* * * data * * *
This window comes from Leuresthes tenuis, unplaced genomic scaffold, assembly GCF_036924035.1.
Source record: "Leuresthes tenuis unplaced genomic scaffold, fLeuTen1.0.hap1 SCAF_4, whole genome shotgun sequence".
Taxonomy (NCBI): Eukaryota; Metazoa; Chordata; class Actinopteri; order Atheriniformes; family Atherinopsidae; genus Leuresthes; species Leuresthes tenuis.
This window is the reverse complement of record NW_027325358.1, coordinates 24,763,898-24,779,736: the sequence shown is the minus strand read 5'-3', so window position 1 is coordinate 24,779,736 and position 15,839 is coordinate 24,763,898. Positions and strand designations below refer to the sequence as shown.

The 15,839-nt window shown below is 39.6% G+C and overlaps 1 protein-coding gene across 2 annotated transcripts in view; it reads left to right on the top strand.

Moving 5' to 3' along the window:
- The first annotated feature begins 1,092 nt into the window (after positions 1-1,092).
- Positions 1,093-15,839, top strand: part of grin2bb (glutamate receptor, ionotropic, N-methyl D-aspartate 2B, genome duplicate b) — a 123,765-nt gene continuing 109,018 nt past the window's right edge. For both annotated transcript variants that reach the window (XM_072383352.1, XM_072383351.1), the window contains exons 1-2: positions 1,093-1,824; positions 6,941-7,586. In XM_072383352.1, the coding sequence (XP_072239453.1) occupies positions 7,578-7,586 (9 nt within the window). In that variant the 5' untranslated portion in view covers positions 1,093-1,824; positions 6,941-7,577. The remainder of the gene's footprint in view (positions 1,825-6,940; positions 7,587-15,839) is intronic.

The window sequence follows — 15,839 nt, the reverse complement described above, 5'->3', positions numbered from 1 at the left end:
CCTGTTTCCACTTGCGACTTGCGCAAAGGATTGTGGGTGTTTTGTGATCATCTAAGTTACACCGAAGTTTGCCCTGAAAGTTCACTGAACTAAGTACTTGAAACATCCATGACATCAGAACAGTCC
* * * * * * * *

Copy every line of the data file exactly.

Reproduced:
This window comes from Leuresthes tenuis, unplaced genomic scaffold, assembly GCF_036924035.1.
Source record: "Leuresthes tenuis unplaced genomic scaffold, fLeuTen1.0.hap1 SCAF_4, whole genome shotgun sequence".
Taxonomy (NCBI): Eukaryota; Metazoa; Chordata; class Actinopteri; order Atheriniformes; family Atherinopsidae; genus Leuresthes; species Leuresthes tenuis.
This window is the reverse complement of record NW_027325358.1, coordinates 24,763,898-24,779,736: the sequence shown is the minus strand read 5'-3', so window position 1 is coordinate 24,779,736 and position 15,839 is coordinate 24,763,898. Positions and strand designations below refer to the sequence as shown.

The 15,839-nt window shown below is 39.6% G+C and overlaps 1 protein-coding gene across 2 annotated transcripts in view; it reads left to right on the top strand.

Moving 5' to 3' along the window:
- The first annotated feature begins 1,092 nt into the window (after positions 1-1,092).
- Positions 1,093-15,839, top strand: part of grin2bb (glutamate receptor, ionotropic, N-methyl D-aspartate 2B, genome duplicate b) — a 123,765-nt gene continuing 109,018 nt past the window's right edge. For both annotated transcript variants that reach the window (XM_072383352.1, XM_072383351.1), the window contains exons 1-2: positions 1,093-1,824; positions 6,941-7,586. In XM_072383352.1, the coding sequence (XP_072239453.1) occupies positions 7,578-7,586 (9 nt within the window). In that variant the 5' untranslated portion in view covers positions 1,093-1,824; positions 6,941-7,577. The remainder of the gene's footprint in view (positions 1,825-6,940; positions 7,587-15,839) is intronic.

The window sequence follows — 15,839 nt, the reverse complement described above, 5'->3', positions numbered from 1 at the left end:
CCTGTTTCCACTTGCGACTTGCGCAAAGGATTGTGGGTGTTTTGTGATCATCTAAGTTACACCGAAGTTTGCCCTGAAAGTTCACTGAACTAAGTACTTGAAACATCCATGACATCAGAACAGTCC